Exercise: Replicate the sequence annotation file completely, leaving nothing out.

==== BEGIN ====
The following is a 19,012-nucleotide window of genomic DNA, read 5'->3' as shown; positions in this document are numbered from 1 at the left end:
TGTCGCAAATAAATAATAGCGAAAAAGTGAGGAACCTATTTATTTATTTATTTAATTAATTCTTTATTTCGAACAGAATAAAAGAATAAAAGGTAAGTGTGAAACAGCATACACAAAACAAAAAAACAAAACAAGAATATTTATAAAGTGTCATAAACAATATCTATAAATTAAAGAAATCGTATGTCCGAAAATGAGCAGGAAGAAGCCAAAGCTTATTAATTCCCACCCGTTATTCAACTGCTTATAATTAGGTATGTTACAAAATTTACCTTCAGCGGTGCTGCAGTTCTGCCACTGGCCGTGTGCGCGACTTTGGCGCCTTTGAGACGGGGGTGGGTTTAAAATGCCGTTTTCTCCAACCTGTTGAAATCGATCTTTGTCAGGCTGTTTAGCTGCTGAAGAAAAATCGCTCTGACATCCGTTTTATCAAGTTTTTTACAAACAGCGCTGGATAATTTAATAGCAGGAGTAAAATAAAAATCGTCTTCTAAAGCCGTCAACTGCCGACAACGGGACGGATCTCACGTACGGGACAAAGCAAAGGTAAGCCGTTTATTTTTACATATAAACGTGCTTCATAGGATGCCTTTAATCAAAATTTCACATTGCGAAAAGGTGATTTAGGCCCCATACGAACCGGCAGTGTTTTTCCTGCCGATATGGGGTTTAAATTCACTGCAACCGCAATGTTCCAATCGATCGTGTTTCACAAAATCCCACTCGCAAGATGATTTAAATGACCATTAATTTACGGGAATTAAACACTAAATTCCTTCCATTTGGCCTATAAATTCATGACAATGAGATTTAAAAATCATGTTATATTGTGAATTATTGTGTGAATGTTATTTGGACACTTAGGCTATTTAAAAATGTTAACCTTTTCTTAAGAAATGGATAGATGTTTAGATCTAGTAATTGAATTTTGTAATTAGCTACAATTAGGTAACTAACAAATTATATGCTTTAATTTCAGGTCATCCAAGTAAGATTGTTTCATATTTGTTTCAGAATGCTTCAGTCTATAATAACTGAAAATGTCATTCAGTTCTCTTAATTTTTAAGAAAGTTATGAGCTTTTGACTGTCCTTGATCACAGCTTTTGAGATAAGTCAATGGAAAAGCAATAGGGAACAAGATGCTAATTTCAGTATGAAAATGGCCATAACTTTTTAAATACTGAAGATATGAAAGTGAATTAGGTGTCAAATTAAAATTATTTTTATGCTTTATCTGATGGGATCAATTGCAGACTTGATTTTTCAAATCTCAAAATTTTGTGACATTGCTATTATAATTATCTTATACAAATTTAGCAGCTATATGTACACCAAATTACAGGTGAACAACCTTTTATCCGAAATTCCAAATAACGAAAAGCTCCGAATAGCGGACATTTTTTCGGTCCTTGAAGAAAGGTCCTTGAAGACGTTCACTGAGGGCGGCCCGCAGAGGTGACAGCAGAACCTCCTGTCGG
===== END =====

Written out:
The following is a 19,012-nucleotide window of genomic DNA, read 5'->3' as shown; positions in this document are numbered from 1 at the left end:
TGTCGCAAATAAATAATAGCGAAAAAGTGAGGAACCTATTTATTTATTTATTTAATTAATTCTTTATTTCGAACAGAATAAAAGAATAAAAGGTAAGTGTGAAACAGCATACACAAAACAAAAAAACAAAACAAGAATATTTATAAAGTGTCATAAACAATATCTATAAATTAAAGAAATCGTATGTCCGAAAATGAGCAGGAAGAAGCCAAAGCTTATTAATTCCCACCCGTTATTCAACTGCTTATAATTAGGTATGTTACAAAATTTACCTTCAGCGGTGCTGCAGTTCTGCCACTGGCCGTGTGCGCGACTTTGGCGCCTTTGAGACGGGGGTGGGTTTAAAATGCCGTTTTCTCCAACCTGTTGAAATCGATCTTTGTCAGGCTGTTTAGCTGCTGAAGAAAAATCGCTCTGACATCCGTTTTATCAAGTTTTTTACAAACAGCGCTGGATAATTTAATAGCAGGAGTAAAATAAAAATCGTCTTCTAAAGCCGTCAACTGCCGACAACGGGACGGATCTCACGTACGGGACAAAGCAAAGGTAAGCCGTTTATTTTTACATATAAACGTGCTTCATAGGATGCCTTTAATCAAAATTTCACATTGCGAAAAGGTGATTTAGGCCCCATACGAACCGGCAGTGTTTTTCCTGCCGATATGGGGTTTAAATTCACTGCAACCGCAATGTTCCAATCGATCGTGTTTCACAAAATCCCACTCGCAAGATGATTTAAATGACCATTAATTTACGGGAATTAAACACTAAATTCCTTCCATTTGGCCTATAAATTCATGACAATGAGATTTAAAAATCATGTTATATTGTGAATTATTGTGTGAATGTTATTTGGACACTTAGGCTATTTAAAAATGTTAACCTTTTCTTAAGAAATGGATAGATGTTTAGATCTAGTAATTGAATTTTGTAATTAGCTACAATTAGGTAACTAACAAATTATATGCTTTAATTTCAGGTCATCCAAGTAAGATTGTTTCATATTTGTTTCAGAATGCTTCAGTCTATAATAACTGAAAATGTCATTCAGTTCTCTTAATTTTTAAGAAAGTTATGAGCTTTTGACTGTCCTTGATCACAGCTTTTGAGATAAGTCAATGGAAAAGCAATAGGGAACAAGATGCTAATTTCAGTATGAAAATGGCCATAACTTTTTAAATACTGAAGATATGAAAGTGAATTAGGTGTCAAATTAAAATTATTTTTATGCTTTATCTGATGGGATCAATTGCAGACTTGATTTTTCAAATCTCAAAATTTTGTGACATTGCTATTATAATTATCTTATACAAATTTAGCAGCTATATGTACACCAAATTACAGGTGAACAACCTTTTATCCGAAATTCCAAATAACGAAAAGCTCCGAATAGCGGACATTTTTTCGGTCCTTGAAGAAAGGTCCTTGAAGACGTTCACTGAGGGCGGCCCGCAGAGGTGACAGCAGAACCTCCTGTCGG